• What is needed to establish a simplest computer communication between two users.
  • How to solve the problem of natural or artificial obstacle between two (or more) users of that information system.
  • What are the advantages of communication with the amateur radio satellites.
  • How to exchange an e-mail without an ISP connection, or without a telephone, or in a case of an emergency.
  • How to choose the proper computer, modem, radio, and antenna.
  • How to fight against potential amateur radio 'pirates' (hackers).
  • What regulatory changes are needed to establish more amateur computer networks.
  • What topics and questions belong to the new suggested ADL license’s curricula.
  • How to make the local AMUNET and how to link it to a neighboring one.
  • How to simulate a real radio network by using a computer LAN.


  • Introduction of the amateur radio (basic principles, main ideas and goals)
    • What the radio amateurs do and how they establish their communications
    • How to find and join an amateur radio group (a ‘ham club’, a union etc)
  • Simple computer-related radio communications, ‘packet-radio’
    • Direct link between two computer users
    • Description of splitting information to smaller ‘packets’
    • Indirect link over a repeater (incl. 3D simulation)
    • Security and privacy in the amateur radio digital networks
  • Opportunities of amateur packet-radio satellites (PACSATs)
    • Additional equipment needed (special antennas and positioning devices)
    • Two protocols used (‘broadcast’ and ‘ftpl0’)
    • Signal flow diagram at a ground station
  • Exchanging e-mail using an amateur radio BBS system
  • Hardware needed for the amateur computer-related communications
    • Special modems (several examples of types, speeds, connectivity etc.)
    • Radio stations (types, output capabilities, power supply etc.)
    • Antennas
    • Computers (PC XT, AT, i386, i486, Pentium, non-PC, Raspberry Pi, etc.)
  • Software solutions
    • Server side (DOS, Windows, Linux systems)
    • Client side (OS-included software, other software)
  • Regulatory environment – national and international legal issues
    • Obligatory manual Morse code course and test (comparison with other ICT areas)
    • ADL – Amateur Digital License, requirements/curricula and opportunities
  • Foreign experience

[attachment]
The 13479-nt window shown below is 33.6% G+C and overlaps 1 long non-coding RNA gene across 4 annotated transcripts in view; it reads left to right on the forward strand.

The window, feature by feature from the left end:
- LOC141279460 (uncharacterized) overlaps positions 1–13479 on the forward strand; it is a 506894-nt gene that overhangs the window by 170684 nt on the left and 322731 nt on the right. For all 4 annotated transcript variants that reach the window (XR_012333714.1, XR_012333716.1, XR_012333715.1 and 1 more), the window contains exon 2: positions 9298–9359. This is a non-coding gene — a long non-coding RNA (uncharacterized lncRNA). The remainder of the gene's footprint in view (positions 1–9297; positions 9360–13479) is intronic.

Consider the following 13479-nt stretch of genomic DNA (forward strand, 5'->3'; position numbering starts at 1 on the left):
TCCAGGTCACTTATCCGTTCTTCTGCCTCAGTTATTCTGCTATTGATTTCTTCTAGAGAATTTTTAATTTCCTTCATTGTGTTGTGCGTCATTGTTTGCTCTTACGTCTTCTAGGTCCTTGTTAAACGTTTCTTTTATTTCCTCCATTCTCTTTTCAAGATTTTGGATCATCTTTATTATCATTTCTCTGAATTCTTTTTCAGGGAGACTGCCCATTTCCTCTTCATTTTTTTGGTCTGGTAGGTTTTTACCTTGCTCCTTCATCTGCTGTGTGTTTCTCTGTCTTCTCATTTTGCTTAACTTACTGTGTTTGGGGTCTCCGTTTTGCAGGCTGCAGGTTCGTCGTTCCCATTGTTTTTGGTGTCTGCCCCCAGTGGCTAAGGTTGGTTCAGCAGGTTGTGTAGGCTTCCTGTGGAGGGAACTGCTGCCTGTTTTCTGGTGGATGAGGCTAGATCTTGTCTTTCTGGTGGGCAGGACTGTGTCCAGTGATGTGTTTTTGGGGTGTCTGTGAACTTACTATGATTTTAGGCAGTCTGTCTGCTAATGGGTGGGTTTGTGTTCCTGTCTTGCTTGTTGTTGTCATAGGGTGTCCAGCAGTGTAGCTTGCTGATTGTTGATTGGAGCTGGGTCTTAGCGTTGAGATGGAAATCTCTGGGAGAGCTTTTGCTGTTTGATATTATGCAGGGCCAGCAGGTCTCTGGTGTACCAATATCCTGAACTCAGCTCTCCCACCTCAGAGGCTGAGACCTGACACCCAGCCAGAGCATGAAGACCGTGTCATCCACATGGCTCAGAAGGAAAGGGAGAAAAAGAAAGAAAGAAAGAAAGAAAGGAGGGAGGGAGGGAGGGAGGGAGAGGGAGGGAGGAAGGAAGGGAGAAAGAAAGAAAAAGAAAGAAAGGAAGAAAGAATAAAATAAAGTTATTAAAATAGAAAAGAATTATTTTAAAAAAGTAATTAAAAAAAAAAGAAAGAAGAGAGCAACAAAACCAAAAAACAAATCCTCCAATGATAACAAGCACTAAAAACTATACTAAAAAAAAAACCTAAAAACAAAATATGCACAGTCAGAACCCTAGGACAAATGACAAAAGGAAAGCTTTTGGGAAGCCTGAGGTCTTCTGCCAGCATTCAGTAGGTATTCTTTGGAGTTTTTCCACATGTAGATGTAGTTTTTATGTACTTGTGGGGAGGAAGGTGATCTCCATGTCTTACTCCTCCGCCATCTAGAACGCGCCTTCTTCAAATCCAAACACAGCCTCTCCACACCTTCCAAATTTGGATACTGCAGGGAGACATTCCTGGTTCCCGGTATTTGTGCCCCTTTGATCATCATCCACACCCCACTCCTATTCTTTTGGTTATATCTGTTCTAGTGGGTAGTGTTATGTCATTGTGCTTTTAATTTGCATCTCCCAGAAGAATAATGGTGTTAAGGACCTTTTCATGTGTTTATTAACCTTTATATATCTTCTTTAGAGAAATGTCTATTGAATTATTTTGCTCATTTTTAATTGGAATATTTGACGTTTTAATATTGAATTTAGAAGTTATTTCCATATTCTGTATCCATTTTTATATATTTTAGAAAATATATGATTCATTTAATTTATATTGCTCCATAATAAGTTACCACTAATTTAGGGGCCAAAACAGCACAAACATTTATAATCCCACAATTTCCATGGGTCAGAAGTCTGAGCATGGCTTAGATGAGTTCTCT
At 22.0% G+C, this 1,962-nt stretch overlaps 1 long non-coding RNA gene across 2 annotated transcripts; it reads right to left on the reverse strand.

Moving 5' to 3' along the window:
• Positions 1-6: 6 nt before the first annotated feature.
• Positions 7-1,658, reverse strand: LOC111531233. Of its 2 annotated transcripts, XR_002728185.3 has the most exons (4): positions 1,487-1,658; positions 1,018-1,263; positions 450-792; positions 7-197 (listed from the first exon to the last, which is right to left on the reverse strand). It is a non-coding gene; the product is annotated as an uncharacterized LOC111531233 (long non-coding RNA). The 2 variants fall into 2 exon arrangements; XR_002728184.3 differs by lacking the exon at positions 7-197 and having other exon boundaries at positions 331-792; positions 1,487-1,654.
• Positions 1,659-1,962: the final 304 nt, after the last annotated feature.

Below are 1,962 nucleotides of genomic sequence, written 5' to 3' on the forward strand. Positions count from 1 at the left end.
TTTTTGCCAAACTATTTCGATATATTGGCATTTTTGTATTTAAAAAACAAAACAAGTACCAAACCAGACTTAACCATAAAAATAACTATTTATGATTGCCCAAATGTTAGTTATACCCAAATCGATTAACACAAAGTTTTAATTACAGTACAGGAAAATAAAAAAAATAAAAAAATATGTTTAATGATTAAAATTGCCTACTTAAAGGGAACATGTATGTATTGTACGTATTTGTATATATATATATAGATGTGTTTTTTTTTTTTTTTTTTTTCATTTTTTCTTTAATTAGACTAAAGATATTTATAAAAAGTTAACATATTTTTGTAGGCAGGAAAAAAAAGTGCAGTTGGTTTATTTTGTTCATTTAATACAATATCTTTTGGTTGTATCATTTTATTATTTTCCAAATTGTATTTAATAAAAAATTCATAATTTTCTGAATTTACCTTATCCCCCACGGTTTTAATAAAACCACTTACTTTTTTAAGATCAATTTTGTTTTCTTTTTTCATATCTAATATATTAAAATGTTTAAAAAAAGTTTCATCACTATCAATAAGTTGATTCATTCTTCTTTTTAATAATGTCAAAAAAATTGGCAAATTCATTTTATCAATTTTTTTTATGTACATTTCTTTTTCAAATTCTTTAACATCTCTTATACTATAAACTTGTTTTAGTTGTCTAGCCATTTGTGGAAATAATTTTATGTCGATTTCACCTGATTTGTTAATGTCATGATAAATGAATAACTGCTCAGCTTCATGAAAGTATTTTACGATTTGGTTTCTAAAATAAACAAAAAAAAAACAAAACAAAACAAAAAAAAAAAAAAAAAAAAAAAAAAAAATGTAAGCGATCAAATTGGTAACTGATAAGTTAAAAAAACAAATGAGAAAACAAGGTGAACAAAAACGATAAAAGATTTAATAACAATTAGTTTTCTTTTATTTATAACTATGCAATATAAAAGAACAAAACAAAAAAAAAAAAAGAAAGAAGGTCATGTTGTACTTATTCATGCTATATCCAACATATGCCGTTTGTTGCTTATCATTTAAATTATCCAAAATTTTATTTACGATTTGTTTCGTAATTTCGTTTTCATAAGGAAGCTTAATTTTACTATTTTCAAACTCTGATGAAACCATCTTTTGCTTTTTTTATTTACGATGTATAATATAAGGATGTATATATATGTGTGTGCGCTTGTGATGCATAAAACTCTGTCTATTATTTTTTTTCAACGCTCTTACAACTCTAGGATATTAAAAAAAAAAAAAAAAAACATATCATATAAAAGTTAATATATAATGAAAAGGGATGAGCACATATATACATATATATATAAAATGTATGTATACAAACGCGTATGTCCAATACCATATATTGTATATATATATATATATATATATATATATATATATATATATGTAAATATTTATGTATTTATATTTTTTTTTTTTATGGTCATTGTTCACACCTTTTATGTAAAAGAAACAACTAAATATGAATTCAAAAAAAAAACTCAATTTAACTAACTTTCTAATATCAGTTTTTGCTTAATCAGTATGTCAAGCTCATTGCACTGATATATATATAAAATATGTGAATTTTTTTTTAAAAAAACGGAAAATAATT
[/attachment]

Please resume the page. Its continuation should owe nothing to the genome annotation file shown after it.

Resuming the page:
• Universities on the West (examples on what they have been doing in the amateur radio)
    • General approach on the hobby in developed nations
  • Networking opportunities
    • AMUNET – Amateur University Network (local area, MAN etc)
    • Networking simulations
    • Widening the network (surrounding countries, global connections)
    • Voluntary and humanitarian role of the radio amateur communications: examples on disasters such as hurricanes in the USA – where the amateurs voluntarily helped to the local community to save human lives, etc.
    • Scientific role – Improving the level of technical knowledge in a society
    • Improving domestic and international regulatory environment
  • What else can be done
    • Connecting schools with astronauts at ISS, ship crews, etc.
    • Interconnections to/from TCP/IP world (i.e. the Internet, 'Winlink' emergency email)
    • International summer (winter) school on the amateur radio

Selected publications

  • Skoric, M. (2014). Software in amateur packet radio communications and networking. In Matin, M. (Ed.), Handbook of Research on Progressive Trends in Wireless Communications and Networking (pp. 122–188). Hershey, PA USA: IGI Global.
  • Skoric, M. (2013). Security in amateur packet radio networks. In Khan, S., & Pathan S. (Eds.), Wireless Networks and Security: Issues, Challenges and Research Trends (pp. 1–47). Berlin - Heidelberg, Germany: Springer.
  • Skoric, M. (2012). Simulation in amateur packet radio networks. In Al-Bahadili, H. (Ed.), Simulation in Computer Network Design and Modeling: Use and Analysis (pp. 216–256). Hershey, PA: IGI Global.
  • Skoric, M. (2009). Amateur radio in education. In Song, H., & Kidd, T. (Eds.), Handbook of Research on Human Performance and Instructional Technology (pp. 223–245). Hershey, PA: IGI Global.























Institute of Computer Science The Silesian University of Technology, ul. Akademicka 16, 44-100 Gliwice, Poland

v. 2012.5.1.1 eConf © 2007-2017 Piotr Kužniacki